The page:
| |

Don’t Mow Them Down! Dandelions: The Superfood Hiding in Your Lawn

Dandelion Leaves

Those bright yellow suns dotting your yard aren’t just weeds—they’re a delicious and nutritious powerhouse! Dandelions, with their lacy leaves and cheerful blooms, are a surprisingly versatile superfood.

More Than Just a Weed

Dandelions are a super leafy vegetable we cannot ignore. They are part of the variety of leafy vegetables and herbs that help us stay healthy. During the seasons of Spring, Summer, and Fall, many types of leafy vegetables are available at supermarkets and farmers’ markets. We often navigate towards the darker leafy vegetables with the hope that they have an abundance of health benefits. There is no doubt that there are a lot of leafy vegetables and herbs to help us stay healthy. But do we know all of them? Or better yet, can we pronounce all of their names?

Dandelion Leaves

What is Dandelion

The name Dandelion sounds like a character from a children’s book. It could even be part of Narnia—I’m just joking. Dandelion is sold in the same section as leafy green vegetables. Because of its usage, it is categorized as both a flower and an herb. Its properties and usage are very beneficial.

Dandelion Leaves

Dandelion, pronounced dan·duh·lai·uhn, is a highly nutritious flowering plant family that grows in many parts of the world. The French translation is dent-de-lion, meaning lion’s tooth. That definitely should be related to children’s books!

Dandelion flower
Dandelion flower

Dandelion Powerhouse

On a serious note, Dandelion is full of antioxidants with great health benefits. It is an excellent source of several vitamins such as A, B, C, E, and K. It contains a substantial amount of iron, calcium, potassium, and magnesium. Webmd.com, the website states that Dandelion is used for loss of appetite, upset stomach, intestinal gas, gallstones, joint pain, muscle aches, eczema, and bruises. Dandelion is also used to increase urine production and as a laxative to increase bowel movements. It is also used as a skin toner, blood tonic, and digestive tonic. This definitely makes Dandelion an important herb to know about.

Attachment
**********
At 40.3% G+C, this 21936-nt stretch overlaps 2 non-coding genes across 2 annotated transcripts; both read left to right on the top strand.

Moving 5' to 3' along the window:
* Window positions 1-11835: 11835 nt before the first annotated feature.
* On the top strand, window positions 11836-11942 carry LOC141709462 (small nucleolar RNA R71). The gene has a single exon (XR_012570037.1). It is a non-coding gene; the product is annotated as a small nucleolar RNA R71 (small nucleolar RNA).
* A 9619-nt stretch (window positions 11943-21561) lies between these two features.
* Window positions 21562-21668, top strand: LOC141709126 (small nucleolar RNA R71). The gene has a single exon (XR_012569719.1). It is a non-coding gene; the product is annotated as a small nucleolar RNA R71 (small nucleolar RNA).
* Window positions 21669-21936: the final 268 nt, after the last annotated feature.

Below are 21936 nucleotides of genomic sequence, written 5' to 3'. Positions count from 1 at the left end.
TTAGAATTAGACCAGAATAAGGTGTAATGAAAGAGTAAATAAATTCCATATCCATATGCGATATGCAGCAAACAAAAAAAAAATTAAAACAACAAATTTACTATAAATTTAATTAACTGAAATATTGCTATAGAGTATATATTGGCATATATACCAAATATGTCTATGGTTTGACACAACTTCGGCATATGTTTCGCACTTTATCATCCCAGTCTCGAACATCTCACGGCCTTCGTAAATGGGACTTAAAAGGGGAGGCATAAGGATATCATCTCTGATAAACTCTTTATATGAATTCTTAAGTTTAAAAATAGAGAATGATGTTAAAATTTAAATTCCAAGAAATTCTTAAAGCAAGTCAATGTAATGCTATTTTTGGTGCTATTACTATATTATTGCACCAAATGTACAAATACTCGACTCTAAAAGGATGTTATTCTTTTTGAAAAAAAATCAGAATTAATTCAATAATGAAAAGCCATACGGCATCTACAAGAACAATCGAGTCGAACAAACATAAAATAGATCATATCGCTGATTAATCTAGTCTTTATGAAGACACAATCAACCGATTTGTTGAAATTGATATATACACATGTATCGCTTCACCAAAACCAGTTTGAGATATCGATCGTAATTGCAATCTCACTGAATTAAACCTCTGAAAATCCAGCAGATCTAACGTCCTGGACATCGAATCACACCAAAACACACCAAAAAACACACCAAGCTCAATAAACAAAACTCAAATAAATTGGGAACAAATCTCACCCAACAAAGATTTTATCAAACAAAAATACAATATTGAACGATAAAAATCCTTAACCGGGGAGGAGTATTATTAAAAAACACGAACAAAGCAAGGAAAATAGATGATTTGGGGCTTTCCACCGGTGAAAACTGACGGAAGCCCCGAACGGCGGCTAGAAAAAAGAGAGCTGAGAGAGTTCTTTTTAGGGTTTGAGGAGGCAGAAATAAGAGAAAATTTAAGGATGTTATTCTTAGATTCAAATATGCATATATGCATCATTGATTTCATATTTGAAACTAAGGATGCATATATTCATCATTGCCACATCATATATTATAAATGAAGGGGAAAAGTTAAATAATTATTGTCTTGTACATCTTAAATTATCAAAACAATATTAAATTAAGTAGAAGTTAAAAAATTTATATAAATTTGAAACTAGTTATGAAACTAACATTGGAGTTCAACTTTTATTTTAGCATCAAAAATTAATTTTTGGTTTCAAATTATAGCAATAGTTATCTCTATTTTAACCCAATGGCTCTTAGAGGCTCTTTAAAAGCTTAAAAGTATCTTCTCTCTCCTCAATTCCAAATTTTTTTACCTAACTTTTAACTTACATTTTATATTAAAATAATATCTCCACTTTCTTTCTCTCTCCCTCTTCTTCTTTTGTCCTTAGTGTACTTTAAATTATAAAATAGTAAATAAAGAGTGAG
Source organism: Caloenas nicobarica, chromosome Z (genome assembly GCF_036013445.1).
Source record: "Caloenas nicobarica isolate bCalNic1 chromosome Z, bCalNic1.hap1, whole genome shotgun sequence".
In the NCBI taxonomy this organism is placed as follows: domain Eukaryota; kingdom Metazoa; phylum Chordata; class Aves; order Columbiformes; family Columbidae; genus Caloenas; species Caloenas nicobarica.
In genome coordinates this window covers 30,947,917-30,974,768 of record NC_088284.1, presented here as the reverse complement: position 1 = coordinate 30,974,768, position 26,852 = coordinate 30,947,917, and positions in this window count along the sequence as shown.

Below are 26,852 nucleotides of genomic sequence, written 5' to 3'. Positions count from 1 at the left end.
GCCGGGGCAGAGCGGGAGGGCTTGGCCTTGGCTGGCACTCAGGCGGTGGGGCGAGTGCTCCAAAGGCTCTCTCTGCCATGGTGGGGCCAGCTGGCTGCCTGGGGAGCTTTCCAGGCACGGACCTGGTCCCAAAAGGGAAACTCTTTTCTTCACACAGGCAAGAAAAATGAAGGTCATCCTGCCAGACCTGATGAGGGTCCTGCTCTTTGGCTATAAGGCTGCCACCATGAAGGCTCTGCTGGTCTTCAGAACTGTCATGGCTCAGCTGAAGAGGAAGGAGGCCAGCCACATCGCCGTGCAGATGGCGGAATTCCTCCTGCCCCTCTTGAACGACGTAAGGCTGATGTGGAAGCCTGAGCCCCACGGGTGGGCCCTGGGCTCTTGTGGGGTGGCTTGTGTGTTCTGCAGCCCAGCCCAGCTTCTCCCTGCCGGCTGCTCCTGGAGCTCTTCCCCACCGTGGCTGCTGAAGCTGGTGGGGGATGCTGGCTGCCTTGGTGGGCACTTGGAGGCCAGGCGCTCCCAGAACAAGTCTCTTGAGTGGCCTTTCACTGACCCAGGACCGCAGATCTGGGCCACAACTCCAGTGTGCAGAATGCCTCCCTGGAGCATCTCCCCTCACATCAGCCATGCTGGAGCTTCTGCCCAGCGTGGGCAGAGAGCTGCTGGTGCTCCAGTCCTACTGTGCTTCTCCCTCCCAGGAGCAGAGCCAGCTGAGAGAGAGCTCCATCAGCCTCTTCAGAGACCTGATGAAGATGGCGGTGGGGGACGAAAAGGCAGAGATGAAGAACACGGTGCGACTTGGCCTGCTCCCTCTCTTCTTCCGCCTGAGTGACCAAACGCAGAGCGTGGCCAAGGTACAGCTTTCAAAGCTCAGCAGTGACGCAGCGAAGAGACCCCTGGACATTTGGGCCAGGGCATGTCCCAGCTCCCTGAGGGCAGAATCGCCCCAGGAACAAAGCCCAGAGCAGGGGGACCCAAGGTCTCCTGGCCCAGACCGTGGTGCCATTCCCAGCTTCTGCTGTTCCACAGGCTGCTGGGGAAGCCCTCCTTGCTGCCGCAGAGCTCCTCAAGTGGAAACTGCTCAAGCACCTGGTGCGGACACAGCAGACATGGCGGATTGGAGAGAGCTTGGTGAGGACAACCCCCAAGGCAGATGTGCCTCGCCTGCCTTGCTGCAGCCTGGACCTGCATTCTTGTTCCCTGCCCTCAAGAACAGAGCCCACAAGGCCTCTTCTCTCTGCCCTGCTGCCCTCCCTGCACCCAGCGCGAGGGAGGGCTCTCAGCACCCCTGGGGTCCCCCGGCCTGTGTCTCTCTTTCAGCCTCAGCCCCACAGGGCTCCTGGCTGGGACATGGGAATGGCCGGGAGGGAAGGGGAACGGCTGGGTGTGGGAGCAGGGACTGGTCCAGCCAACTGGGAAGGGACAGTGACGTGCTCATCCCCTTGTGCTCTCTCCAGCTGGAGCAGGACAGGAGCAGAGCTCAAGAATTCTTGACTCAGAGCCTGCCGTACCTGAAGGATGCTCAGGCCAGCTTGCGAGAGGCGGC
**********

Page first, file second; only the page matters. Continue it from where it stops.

Where to Find This Super Leafy Vegetable

Dandelion can be found in several supermarkets and farmers’ markets. It is sold both fresh, frozen, and dried. Surprisingly, you can even find it in your own vegetable garden if you want to cultivate it with your other veggies. Dandelion tea is often sold as a detox tea. The taste can be a bit strong for some people. Many people drink it straight, and others with a tiny pinch of salt or sugar.

Dandelion Leaves
Dandelion Leaves

From Lawn to Lunch

The best part? You can harvest dandelions right from your own yard! Just make sure they’re growing in an area free of pesticides or herbicides. Look for young, tender leaves – the older ones can be a bit bitter.

Dandelion Delights: How to Use Them

Dandelion is mostly added to salad. But you can also add it to vegetable stews. It is mildly bitter and with other ingredients, it makes an excellent addition to any side dishes or plant-based meals.

There are endless ways to incorporate dandelions into your diet. Here are a few ideas to get you started:

  • Salads: Dandelion greens add a peppery bite to your salad. Try mixing them with milder lettuces and a citrusy vinaigrette to balance the flavor.
  • Sautéed Greens: Sauteing dandelions with garlic and olive oil is a simple and delicious way to enjoy them as a side dish.
  • Soups and Stews: Toss dandelion greens into your next pot of soup or stew for an extra nutrient boost.
  • Beyond the Leaves: Don’t forget the dandelion flowers! The petals can be used to make dandelion wine or jelly, and the roots can be roasted and enjoyed as a coffee substitute.

Can you add Dandelion to Haitian Legume (legim)?

Absolutely! More natural vitamins are always good. You can also add it to any vegetable stews and even Haitian Bouillon. For Haitian legumes, just remember to use a light hand, as dandelion can be slightly bitter. The perfect way to tone down the dandelion’s flavor is by adding spinach or watercress, two other nutrient-rich leafy greens that complement Haitian legumes beautifully.

Recipe ideas

Final Thoughts

Before you start harvesting dandelions, be sure to identify them correctly. There are a few look-a-likes that can be harmful, so if you’re unsure, it’s always best to consult a field guide or do a quick online search for dandelion identification tips. Don’t forget to consult your doctor as well.

So next time you see a dandelion, don’t reach for the weedkiller! Embrace this delightful superfood and add a touch of sunshine to your plate.

Sources

Originally published on June 19, 2019. Revised and updated.

Leave a Reply

Your email address will not be published. Required fields are marked *

This site uses Akismet to reduce spam. Learn how your comment data is processed.